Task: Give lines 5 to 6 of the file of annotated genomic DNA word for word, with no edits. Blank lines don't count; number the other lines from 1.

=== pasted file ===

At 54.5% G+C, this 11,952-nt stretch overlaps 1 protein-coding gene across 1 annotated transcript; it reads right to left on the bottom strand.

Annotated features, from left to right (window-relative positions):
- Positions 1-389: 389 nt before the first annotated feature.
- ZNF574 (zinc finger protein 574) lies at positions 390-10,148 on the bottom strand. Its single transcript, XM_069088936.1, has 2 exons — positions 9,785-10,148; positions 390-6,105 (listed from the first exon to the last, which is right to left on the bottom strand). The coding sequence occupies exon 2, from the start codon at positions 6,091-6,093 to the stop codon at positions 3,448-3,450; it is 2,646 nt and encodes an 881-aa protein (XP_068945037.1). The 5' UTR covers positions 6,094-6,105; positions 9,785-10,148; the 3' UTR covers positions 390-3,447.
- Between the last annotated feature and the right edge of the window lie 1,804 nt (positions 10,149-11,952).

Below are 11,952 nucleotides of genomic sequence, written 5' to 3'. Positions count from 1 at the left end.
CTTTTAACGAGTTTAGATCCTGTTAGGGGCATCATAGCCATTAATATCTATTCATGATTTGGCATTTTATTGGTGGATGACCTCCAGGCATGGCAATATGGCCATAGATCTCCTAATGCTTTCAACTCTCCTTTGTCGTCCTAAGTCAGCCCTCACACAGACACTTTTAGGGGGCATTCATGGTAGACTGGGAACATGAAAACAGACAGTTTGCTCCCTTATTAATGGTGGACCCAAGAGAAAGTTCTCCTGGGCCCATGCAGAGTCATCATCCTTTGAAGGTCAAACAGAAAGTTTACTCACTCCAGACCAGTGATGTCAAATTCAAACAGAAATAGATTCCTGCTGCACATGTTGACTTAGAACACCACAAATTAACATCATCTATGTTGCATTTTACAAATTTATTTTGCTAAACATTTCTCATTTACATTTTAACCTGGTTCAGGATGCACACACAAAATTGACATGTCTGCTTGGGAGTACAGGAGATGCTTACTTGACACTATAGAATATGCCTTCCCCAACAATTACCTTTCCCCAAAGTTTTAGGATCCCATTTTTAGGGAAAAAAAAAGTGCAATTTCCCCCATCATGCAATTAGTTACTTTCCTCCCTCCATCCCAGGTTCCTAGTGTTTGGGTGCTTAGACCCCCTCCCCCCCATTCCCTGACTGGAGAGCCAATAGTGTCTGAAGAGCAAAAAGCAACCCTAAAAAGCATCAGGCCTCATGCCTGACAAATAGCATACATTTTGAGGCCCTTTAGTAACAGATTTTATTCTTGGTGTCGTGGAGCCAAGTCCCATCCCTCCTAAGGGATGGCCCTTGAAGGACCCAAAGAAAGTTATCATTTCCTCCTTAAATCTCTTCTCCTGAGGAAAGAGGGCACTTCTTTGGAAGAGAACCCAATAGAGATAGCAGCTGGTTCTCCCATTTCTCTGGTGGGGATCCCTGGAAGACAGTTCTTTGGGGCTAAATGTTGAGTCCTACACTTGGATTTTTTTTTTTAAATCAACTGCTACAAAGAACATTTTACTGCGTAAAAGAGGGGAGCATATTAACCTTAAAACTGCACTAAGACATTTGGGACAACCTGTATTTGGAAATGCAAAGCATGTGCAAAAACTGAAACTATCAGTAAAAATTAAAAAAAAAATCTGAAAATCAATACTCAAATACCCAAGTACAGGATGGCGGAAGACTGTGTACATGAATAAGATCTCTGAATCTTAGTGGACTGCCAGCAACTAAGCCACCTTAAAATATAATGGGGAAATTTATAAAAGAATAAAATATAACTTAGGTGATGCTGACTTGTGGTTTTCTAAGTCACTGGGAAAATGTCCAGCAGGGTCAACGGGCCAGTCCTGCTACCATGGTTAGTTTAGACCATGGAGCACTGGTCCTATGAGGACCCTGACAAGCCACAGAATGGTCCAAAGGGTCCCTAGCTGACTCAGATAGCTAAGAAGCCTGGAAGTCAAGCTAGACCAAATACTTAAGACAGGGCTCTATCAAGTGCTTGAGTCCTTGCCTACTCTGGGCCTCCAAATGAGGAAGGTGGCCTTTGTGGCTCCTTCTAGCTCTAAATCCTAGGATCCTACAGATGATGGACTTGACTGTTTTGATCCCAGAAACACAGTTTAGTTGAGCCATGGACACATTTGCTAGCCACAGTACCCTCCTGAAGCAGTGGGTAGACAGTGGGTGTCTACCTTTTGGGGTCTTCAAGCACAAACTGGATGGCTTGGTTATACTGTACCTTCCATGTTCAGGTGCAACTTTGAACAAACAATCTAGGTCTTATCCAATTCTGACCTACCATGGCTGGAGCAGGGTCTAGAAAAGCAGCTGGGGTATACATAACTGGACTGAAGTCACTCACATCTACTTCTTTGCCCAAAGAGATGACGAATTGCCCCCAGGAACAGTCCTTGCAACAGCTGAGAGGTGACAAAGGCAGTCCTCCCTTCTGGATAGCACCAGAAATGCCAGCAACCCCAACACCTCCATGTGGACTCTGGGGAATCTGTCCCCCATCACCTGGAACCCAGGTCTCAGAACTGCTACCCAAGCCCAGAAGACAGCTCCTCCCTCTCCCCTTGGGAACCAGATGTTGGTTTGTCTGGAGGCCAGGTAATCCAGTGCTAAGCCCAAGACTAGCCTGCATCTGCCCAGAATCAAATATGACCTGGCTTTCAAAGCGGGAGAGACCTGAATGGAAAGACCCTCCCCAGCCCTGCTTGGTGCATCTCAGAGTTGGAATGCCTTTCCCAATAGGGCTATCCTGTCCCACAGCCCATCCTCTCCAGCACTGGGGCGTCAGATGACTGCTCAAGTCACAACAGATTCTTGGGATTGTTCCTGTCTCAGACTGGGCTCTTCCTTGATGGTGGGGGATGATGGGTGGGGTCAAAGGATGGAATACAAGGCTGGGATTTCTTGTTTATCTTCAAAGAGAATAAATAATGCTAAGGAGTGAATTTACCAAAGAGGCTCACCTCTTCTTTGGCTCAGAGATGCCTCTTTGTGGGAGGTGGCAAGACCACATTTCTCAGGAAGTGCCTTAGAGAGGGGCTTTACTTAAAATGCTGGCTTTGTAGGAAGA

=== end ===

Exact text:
- Between the last annotated feature and the right edge of the window lie 1,804 nt (positions 10,149-11,952).

Below are 11,952 nucleotides of genomic sequence, written 5' to 3'. Positions count from 1 at the left end.